Nearly half of Japanese respondents said they were in sexless marriages in a recent survey, the highest rate since the Japan Family Planning Association began taking polls on the subject in 2004.
"The opinion survey on the livelihoods and awareness of men and women" was conducted between October and November 2016. The association handed out survey slips to 3,000 people aged between 16 and 49, and 46.8 percent of them were collected. The opinion poll has been conducted every two years since 2002, which started including questions on people's sex lives in 2004.
The association defines a sexless marriage as a marital union without sexual activity for a month or longer and when such a situation is expected to continue for a long period. In the latest survey released on Feb. 10, 47.2 percent of those who are married said they were in sexless marriages, up 2.6 points from the previous survey.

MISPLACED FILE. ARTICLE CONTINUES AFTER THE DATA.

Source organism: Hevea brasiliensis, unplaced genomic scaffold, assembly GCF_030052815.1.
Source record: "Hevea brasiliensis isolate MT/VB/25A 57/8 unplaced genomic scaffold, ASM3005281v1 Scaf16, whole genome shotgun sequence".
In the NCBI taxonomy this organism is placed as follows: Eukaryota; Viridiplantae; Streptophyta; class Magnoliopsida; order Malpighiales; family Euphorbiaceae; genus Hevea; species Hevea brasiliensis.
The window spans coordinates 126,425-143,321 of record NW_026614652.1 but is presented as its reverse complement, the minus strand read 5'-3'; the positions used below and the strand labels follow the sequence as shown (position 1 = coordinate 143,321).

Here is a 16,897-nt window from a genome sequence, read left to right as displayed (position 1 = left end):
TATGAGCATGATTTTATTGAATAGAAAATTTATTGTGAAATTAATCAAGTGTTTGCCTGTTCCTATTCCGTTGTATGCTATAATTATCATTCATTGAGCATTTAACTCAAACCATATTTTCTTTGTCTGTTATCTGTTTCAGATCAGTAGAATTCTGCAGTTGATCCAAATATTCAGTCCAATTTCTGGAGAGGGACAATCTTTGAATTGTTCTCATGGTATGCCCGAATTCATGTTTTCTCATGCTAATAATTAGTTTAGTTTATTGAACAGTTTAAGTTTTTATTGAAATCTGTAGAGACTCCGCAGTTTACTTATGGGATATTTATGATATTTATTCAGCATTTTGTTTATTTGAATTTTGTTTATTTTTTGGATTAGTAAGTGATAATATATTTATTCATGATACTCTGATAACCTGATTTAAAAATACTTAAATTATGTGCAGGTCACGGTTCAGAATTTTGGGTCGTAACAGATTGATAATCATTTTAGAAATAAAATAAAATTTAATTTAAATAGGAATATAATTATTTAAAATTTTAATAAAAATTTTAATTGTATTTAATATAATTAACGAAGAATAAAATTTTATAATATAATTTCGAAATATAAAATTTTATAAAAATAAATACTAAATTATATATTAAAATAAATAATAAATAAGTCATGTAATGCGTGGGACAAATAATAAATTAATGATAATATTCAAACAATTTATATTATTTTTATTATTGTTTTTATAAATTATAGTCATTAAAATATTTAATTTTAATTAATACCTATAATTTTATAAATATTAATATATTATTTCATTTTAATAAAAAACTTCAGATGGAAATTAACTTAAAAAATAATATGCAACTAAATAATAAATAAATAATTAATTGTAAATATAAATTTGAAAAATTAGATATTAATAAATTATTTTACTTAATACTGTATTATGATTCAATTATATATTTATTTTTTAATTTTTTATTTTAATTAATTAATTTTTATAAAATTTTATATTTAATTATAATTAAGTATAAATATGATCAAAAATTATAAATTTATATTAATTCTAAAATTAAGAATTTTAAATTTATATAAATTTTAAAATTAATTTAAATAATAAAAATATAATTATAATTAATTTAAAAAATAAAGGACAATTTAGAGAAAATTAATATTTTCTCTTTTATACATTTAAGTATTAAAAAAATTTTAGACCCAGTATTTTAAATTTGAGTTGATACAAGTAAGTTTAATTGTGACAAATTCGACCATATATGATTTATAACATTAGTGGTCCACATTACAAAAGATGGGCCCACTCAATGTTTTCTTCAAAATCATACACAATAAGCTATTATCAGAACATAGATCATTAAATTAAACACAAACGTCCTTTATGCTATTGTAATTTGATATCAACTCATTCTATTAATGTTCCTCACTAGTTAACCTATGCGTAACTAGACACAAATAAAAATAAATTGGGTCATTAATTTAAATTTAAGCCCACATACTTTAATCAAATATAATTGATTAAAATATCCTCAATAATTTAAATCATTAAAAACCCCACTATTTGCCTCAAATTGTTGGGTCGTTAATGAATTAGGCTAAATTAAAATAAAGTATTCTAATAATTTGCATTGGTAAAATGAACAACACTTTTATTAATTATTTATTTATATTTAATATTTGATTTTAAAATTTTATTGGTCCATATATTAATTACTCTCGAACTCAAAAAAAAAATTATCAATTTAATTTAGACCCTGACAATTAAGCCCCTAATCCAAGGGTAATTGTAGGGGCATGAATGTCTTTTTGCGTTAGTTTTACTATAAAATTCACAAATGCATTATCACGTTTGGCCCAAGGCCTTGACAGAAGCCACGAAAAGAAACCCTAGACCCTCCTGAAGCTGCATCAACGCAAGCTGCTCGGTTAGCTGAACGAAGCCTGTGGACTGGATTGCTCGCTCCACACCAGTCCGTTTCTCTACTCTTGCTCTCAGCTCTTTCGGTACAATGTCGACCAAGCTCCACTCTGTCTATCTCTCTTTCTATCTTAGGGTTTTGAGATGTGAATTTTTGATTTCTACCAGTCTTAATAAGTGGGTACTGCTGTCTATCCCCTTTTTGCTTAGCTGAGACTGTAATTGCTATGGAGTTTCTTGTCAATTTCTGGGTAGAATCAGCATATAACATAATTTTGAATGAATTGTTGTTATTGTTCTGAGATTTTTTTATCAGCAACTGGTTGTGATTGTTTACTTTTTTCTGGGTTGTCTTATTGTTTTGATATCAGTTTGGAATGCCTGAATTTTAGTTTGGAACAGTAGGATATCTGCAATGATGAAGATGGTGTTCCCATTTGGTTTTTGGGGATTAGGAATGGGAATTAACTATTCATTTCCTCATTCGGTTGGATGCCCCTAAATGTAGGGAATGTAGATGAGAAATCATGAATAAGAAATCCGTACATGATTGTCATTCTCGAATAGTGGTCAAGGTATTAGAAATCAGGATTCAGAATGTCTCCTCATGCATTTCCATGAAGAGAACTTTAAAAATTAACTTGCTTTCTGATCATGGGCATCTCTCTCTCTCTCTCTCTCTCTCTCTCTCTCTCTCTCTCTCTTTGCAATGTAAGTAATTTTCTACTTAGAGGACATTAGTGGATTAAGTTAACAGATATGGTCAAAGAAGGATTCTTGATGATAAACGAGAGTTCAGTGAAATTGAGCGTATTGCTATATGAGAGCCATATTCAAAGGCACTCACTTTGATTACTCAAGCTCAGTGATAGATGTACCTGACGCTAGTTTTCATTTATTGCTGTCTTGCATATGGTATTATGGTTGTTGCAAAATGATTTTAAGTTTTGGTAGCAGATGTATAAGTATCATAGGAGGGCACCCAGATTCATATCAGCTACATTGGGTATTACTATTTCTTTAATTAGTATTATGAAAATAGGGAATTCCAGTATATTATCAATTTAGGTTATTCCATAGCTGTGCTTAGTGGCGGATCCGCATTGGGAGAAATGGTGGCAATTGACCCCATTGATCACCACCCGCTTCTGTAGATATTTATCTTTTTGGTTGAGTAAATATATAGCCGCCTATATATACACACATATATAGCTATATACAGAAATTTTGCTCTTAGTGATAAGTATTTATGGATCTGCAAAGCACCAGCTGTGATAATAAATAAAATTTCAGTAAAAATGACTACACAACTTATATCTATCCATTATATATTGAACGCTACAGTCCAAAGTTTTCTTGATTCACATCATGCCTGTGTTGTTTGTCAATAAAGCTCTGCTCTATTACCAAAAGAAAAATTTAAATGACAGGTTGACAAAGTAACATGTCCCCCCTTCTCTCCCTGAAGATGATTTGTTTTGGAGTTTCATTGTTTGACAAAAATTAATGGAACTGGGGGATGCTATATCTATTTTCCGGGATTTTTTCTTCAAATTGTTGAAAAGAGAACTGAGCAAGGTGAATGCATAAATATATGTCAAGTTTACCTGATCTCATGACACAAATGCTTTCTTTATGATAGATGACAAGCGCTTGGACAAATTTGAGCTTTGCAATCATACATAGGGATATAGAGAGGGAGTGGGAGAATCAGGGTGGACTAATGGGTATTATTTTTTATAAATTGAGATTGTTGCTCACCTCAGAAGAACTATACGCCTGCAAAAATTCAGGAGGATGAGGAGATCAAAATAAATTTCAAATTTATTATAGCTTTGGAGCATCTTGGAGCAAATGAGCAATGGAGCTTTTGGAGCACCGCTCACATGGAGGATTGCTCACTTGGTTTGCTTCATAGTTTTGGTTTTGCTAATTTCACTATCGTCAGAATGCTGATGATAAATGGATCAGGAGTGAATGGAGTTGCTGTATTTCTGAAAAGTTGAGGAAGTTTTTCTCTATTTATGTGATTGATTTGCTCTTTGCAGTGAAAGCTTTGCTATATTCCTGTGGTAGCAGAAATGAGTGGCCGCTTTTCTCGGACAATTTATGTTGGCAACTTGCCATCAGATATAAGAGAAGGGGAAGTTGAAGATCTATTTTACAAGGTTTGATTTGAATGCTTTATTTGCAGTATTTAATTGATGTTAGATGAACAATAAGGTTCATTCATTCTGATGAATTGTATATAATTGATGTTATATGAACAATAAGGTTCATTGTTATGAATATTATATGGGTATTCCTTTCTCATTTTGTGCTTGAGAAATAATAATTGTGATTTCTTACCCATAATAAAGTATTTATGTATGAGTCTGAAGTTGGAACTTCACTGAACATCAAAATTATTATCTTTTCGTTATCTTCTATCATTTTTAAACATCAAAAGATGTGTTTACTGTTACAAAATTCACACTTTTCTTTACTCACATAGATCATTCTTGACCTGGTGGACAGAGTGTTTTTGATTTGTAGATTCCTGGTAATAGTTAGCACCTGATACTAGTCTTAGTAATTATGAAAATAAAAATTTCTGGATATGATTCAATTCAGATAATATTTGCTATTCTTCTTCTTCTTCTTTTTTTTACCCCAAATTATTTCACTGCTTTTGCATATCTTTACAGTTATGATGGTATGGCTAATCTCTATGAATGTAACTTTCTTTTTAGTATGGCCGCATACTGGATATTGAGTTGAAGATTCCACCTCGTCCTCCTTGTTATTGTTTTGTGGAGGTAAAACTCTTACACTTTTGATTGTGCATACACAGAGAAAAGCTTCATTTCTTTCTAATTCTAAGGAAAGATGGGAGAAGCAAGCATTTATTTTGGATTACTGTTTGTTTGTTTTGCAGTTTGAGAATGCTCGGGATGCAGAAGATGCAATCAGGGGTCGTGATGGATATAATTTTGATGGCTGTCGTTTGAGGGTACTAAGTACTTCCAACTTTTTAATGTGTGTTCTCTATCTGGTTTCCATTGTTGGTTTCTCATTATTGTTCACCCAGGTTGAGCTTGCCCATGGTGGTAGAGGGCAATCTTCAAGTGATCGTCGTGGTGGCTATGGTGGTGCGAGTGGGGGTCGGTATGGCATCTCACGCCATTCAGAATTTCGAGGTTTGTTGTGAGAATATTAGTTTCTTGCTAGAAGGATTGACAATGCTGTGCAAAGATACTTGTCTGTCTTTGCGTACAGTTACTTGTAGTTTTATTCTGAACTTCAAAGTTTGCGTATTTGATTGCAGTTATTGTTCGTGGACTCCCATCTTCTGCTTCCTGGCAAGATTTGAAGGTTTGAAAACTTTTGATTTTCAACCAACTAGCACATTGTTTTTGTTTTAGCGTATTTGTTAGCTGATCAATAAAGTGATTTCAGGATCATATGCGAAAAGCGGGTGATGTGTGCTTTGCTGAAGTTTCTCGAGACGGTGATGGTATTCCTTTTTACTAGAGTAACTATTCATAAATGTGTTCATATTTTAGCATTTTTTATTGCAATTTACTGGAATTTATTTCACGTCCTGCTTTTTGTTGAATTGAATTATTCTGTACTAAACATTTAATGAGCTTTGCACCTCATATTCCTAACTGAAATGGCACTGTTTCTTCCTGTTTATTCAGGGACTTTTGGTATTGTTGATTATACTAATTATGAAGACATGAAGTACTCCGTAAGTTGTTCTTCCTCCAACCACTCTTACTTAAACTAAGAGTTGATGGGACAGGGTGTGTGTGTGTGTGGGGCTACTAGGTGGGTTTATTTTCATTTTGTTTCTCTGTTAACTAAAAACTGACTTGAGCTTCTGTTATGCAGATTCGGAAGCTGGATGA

The number one reason among married men for not wanting to have sex was that they are "tired after work" at 35.2 percent, followed by 12.8 percent who said that they see their spouse "as an immediate family member."
Meanwhile, among women who are in sexless marriages, 22.3 percent said they found sex "too much work" and 20.1 percent told the survey they could not proactively engage in sexual activity "after having children but with no particular reason."
Doctor Kunio Kitamura, who serves as the chairman of the association, said, "This is the first time over 30 percent of men answered that they were too tired from work (to have sex). Apart from improving work hours, there is also a need to review how people work."